We’ve all felt it at one point or another: the desire to be healthy, and the discouragement at how hard it is to achieve. We know that we should be taking care of ourselves; whether we are reminded by current health concerns we encounter on a regular basis, or we are simply trying to ensure we don’t encounter problems as we age (while we await the science that ensures immortality to be made available to the public). There is the need to feel like we are in control of our bodies, but it can often feel the other way around. Often it is hard to feel like we have control, on top of work, relationships, hobbies, constructing cosplays, reading the whole internet, and maintaining some semblance of a social life who has time to work out and eat healthy?
I’m here to tell you it isn’t as hard as you imagine. There is always time. It may not be much, but any time you can spare is better than nothing. Even just knowing that you have made time to take care of your own personal needs, that you have made yourself a priority in your life, is rewarding in and of itself.
You can find time.
You have to plan it. You have to schedule, and organize, and stick to that schedule.
You have to make the decision to do something good for yourself, promise yourself that you will stick to your guns, and not break that promise.
At the beginning of the year I promised myself I would stop saying “no” to opportunities – this was my New Year’s resolution (is anyone else still talking about those?). And I stuck to it. But, this also left me in a tough position. I said “yes” to every opportunity that came my way. I said “yes” to second jobs (yes, plural), to unpaid volunteer positions, to starting a YouTube channel, to making new friends, and to working more on myself. Somehow, I managed to do all these things (with wildly varying degrees of success and time devotion). My schedule, and my life, was filled to capacity. I was enjoying what I was doing, but I was also stressed, impoverished, not seeing my significant other enough, and feeling physically, emotionally, and intellectually drained. In my rush from one job to another I didn’t have time to cook myself a healthful meal, let alone workout. I had to accept that I couldn’t “have it all.” But, I could still be healthy, and happy, and feel good about myself and my body.
I decided to begin a new diet, and a “30 day challenge” workout program. I knew I had let myself get out of shape, and that beginning any workout program was going to be tough. I devised a challenge that I thought was both, well….challenging, but also simple enough that I could squeeze it into my busy schedule. But, my schedule was still packed to capacity. I contemplated waking up an hour earlier every day, but I’m not a morning person and my sleep is precious to me. The only time I really felt like I had down time was on my breaks at work, but I only had a half hour lunch break and that’s not enough time to go the gym.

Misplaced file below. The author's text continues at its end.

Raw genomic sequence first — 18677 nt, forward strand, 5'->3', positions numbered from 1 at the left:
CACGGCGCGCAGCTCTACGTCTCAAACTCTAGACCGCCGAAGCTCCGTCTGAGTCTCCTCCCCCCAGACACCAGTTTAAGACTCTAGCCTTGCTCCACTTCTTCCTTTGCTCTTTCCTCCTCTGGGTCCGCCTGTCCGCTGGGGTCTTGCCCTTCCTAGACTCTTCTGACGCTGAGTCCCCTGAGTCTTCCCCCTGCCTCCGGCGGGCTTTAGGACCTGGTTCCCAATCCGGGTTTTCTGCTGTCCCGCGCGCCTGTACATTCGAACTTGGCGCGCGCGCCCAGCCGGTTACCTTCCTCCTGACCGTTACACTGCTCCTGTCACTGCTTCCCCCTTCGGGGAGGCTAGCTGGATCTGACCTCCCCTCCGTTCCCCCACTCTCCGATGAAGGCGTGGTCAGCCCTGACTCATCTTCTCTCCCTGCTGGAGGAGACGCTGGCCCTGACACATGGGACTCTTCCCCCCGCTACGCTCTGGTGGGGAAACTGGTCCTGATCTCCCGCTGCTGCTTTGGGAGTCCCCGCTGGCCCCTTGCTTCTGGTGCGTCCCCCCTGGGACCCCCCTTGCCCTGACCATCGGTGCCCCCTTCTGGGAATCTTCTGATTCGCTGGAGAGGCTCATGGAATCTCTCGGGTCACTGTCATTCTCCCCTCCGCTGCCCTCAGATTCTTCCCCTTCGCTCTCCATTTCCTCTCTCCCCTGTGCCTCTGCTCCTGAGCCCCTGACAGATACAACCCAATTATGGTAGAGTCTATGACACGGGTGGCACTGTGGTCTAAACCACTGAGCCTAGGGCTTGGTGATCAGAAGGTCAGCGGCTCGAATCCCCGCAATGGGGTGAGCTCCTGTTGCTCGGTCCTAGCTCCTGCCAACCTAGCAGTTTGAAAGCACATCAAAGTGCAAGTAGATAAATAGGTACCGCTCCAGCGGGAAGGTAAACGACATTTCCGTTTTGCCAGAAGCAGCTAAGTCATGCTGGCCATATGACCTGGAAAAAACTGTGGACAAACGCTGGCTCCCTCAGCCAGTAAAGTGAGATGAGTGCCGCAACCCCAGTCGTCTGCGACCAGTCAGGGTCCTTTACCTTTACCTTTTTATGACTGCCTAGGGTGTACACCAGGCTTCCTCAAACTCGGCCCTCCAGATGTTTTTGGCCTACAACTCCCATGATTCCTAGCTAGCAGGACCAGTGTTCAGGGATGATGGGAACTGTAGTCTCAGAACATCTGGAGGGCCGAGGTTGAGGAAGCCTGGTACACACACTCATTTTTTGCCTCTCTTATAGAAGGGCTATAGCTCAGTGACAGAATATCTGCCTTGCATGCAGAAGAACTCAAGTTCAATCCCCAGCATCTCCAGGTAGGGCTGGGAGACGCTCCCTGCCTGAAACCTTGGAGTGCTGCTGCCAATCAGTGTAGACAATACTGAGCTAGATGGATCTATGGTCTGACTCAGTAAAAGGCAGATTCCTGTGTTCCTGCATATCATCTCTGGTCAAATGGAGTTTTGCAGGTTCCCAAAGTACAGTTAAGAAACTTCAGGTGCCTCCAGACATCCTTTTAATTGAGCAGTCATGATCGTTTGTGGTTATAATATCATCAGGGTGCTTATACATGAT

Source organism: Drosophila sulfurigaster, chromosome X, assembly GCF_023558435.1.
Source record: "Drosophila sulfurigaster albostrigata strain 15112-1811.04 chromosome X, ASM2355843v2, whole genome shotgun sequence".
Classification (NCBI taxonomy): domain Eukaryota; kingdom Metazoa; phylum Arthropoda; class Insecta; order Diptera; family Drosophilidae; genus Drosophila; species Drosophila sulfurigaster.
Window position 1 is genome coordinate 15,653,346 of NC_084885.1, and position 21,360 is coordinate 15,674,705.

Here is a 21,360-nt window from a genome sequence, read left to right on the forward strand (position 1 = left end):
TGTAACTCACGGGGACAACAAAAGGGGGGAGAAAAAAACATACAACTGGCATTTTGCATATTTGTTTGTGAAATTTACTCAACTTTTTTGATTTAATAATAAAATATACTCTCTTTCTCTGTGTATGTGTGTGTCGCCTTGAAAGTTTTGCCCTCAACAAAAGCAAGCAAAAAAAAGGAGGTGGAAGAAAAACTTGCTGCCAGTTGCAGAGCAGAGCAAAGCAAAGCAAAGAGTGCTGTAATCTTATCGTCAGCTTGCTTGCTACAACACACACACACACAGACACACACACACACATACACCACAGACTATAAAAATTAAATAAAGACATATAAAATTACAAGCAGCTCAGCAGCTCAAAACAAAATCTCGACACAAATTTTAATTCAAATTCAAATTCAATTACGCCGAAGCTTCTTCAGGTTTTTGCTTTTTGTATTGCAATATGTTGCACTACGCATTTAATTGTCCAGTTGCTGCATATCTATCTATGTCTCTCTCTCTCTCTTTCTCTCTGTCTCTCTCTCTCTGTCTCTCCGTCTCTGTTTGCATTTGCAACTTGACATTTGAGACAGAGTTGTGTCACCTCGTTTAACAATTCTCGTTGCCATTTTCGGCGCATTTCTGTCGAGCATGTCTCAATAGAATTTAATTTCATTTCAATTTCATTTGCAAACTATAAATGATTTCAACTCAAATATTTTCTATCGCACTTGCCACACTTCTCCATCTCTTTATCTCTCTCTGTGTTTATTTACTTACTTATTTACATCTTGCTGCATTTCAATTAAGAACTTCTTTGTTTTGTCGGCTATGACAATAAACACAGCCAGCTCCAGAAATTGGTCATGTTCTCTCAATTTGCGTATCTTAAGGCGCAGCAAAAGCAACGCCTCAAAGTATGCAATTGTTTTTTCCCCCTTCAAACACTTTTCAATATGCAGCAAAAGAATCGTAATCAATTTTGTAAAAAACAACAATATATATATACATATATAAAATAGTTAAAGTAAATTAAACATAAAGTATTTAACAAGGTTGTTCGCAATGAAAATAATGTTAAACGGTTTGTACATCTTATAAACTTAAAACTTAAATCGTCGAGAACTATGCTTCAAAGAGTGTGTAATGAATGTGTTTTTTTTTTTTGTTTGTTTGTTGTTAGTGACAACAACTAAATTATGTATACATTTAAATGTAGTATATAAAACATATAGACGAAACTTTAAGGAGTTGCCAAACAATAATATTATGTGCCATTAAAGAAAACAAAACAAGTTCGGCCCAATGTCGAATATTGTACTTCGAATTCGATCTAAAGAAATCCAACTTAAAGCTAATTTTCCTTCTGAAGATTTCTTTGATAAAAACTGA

However, any time is enough time to do something for yourself. That same day (don’t talk about it, do it!) I went and found a little secluded room in my office building and I spent my lunch break sweating. I felt weird and out of place at first, but I knew that I couldn’t let anything get in the way of my success. The workout itself took me about 20 minutes, and then I hurriedly threw my lunch in the microwave and took it back to my desk (after that I started eating on my 15 minute break instead).
Those first few days were rough. I barely made it through the workout, and my legs nearly gave out just walking back to my desk. I thought maybe I was pushing myself a little too hard, and should do something easier at first. But I knew if I had been capable of doing it on day 1 (albeit poorly) that I possessed the ability to continue doing it – so I did. After the first few days, I began to get high fives from my coworkers when I came back to my desk all sweaty and short of breath. After a week, it had already started to get easier. By the time I was halfway through the challenge (only 2 weeks) I was already noticing that I would need to increase the difficulty pretty soon. Now everyone in my office knows me as the girl that randomly does lunges down the hallway. That’s a ‘WIN’ in my book.
Taking time – making time – for myself has been incredibly rewarding. My overall health has improved. I feel better about myself, and my abilities – both physical and otherwise. I know that taking care of myself is important to me, and sometimes I need a reminder to focus on my own needs. I’m still incredibly busy. And, sometimes, I’m still going insane from being so stressed out. But, I have carved out a small portion of my day to focus on my own needs. In fact, having a steady workout routine has helped me deal with my stress by giving me an outlet, as well as time to clear my mind of everything else that’s weighing on me.
Make time for yourself. Be tough on yourself. Kick your own ass, but listen to your needs as well. If you keep the promise to care for yourself, I guarantee that you will not regret it.
Here is the workout that I began my first 30 day challenge with. It’s tough, but it will give you a great full body workout. And it’s easy enough to do anywhere in about 20 minutes. Happy sweating!